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The Top 5 Fishing Spots in National Parks

By Scott Moses from Live Once Live Wild


Few instances can be as relaxing as camping out next to a river or lake and the level of relaxation is quadrupled if that moment in time is spent with a fly rod in hand. The combination of relaxation with the adrenaline of reeling in a (massive) fish makes for the perfect weekend getaway. However, though there is a certain level of charm and familiarity going fishing on the same piece of water that you have been going to for decades; once in a while however, a fishing trip to some other beautiful area is well worth it and should be strongly considered.

The 58 National Parks that make up our nation´s national park system are easily some of the most beautiful areas in our country. From massive mountains to thick swamps, the diversity of the national park system means that there WILL be a spot that meets the needs of most – from a relaxing break with the family in-and-around the campsite to backcountry exploring for those that have watched too many extreme survival shows on the Discovery Channel.

While some national parks might have prohibitions on fishing at certain spots or during certain times of the year, with the right preparation and the right permits, you can fish in almost all national parks.

In the following paragraphs we give you a rundown of the top 5 Fishing Spots in the national park system as well as offer a little bit of advice on what to bring with you to make your fishing trip one that will make all your Facebook fly fishing mates cry with envy!


yellowstone (1)

Our nation´s oldest national park is also one of the best for fly fishers. There are few places in the world where you will be able to fish a rumbling river fed by snow melt while, a mere 100 feet from where you are sitting, a herds of buffalo snort as they swim across the river. One of the best perks of fishing at Yellowstone is that you´ll be able to catch just about every type of trout that is available in North America, including the native cutthroat trout. From high alpine lakes to quick running rivers, there are virtually unlimited options for a great fishing experience at Yellowstone.


Located in northern Montana on the border with Canada, Glacier National Park is a place where grizzly bears and mountain goats are almost as abundant as the brightly colored bull trout which grace the numerous streams and rivers crisscrossing the park. The impressive scenery at Glacier also allows for a fantastic backdrop to a memorable fishing experience even if the fish do not play along.


everglades park

Most people wouldn’t think that the swamps of southern Florida would be a great place for fishing BUT we all know that fly fishers have been exploring this area for many years – this fishery has seen the development of several unique fly patterns over the years. The Everglades National Park is a great place to find peacock bass, redfish, and other hard to find species to check off your list. If you can brave the mosquitoes and alligators, the fishing at the Everglades promises to be a unique and unforgettable experience.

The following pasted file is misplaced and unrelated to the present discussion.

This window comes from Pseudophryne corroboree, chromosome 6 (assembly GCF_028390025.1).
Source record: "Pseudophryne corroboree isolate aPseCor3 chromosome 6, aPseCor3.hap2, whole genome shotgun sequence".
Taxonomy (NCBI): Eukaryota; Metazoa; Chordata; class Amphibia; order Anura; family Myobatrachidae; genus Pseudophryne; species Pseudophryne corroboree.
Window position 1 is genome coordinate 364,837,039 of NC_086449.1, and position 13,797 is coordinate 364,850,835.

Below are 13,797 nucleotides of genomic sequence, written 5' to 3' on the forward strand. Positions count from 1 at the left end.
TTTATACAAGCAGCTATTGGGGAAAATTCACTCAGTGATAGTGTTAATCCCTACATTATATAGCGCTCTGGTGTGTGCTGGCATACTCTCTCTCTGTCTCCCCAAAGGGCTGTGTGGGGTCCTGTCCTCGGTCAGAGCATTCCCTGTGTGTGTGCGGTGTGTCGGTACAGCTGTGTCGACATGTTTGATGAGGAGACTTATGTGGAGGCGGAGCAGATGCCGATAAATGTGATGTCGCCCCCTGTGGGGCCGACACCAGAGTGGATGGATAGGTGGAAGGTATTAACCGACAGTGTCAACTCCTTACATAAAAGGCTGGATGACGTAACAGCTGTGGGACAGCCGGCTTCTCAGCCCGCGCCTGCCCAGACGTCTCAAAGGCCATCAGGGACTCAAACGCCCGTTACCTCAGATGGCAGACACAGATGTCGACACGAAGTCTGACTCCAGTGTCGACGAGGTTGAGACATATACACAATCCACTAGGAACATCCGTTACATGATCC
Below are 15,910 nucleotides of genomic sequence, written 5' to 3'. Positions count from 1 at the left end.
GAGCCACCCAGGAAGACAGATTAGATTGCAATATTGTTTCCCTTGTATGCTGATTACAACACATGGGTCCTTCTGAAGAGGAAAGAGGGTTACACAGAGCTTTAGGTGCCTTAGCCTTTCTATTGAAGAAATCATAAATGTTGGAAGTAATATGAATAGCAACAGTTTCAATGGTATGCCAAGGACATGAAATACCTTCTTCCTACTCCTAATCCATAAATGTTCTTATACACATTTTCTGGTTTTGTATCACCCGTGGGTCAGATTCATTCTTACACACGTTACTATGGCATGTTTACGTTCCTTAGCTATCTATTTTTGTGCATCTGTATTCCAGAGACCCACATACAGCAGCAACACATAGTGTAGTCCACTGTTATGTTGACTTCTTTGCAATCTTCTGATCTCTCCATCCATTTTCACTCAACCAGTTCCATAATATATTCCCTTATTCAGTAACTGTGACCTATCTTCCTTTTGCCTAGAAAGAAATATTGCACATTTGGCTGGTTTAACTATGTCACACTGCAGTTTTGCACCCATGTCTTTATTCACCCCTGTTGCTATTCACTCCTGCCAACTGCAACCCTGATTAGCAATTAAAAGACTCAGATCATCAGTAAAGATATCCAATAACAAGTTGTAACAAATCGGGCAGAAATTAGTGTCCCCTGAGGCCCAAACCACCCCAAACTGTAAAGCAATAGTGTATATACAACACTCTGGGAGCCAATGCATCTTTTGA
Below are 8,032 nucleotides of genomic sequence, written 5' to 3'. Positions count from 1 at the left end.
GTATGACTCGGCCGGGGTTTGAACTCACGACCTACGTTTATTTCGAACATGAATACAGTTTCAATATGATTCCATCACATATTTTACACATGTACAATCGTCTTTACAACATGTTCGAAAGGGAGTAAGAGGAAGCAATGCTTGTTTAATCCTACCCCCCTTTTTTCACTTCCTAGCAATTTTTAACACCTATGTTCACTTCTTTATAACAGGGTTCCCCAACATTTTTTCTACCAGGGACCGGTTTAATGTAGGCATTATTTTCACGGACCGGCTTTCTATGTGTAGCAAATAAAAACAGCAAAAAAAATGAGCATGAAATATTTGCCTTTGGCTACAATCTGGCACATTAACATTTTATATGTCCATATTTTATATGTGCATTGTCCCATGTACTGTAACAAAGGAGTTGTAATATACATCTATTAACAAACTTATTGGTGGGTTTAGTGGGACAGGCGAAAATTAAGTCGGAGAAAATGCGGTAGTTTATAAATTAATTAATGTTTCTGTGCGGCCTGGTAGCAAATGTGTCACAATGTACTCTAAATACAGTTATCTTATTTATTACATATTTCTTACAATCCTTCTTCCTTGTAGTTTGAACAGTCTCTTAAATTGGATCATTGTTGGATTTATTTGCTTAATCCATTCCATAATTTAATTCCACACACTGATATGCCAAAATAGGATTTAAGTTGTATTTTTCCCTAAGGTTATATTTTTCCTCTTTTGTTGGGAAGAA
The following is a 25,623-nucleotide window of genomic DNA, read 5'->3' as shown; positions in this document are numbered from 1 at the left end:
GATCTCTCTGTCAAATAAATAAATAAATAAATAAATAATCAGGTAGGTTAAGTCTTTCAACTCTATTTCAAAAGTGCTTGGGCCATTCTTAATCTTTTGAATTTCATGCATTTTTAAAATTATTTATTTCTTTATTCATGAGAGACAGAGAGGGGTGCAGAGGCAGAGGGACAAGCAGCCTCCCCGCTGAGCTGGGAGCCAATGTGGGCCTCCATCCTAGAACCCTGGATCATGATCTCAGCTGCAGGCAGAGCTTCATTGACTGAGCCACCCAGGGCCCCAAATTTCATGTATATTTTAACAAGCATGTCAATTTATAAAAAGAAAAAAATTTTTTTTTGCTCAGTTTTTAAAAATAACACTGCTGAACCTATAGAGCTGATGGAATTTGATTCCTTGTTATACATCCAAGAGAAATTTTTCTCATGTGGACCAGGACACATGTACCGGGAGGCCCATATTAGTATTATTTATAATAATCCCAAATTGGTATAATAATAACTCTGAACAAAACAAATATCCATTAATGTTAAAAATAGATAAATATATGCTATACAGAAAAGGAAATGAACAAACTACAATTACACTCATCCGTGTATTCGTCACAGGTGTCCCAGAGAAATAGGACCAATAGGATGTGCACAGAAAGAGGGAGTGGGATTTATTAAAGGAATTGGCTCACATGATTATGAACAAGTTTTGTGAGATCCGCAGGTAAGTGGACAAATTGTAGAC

smokey mountains (1)

The mountain creeks of the Appalachian Mountains is an epic spot for hiking and enjoying the beauty of the some of the oldest mountains in the world. The thick hardwood forests also offer spectacular color during the fall time. There are over 3,000 miles of flowing freshwater throughout the park (so brining a fly-rod along should be mandatory) and most of them are filled with several species of trout and smallmouth bass. In fact, this is one of the last places where you can catch a wild brook trout in the eastern part of the country.


Along the beautiful Atlantic coast of Maine, Acadia National Park is perhaps the best place in the country for people who want a mix of freshwater and salt water fishing. The mountains that rise quickly from the rocky coast are filled with streams and rivers where brown trout and landlocked salmon abound. After a couple of days of filling up on salmon, you can head out into the choppy ocean waters to try your luck at catching stripers, bluefish and so much more.

Coupled with a fresh caught lobster you´ll be in for some seriously good eating. 


Besides a good pair of wading boots, your sense for adventure, an arsenal of fishing equipment, and a good book or camera for those those lazy afternoons, you will also need a good cooler. A great cooler is a must for your fishing trips as it will allow you to keep your lunch and drinks cold while also preserving the odd fish you keep for the evening meal. For an extensive guide on some of the best coolers on the market in the USA, check out out our review on Live Once Live Wild. 


If you have grown tired of fishing the same lake or same river and want a change of scenery and new fishing challenges, consider looking into getting a permit for fishing in one of the five national parks mentioned above.

Even if you don´t catch a thing, the scenery alone will have made the trip well worth it.


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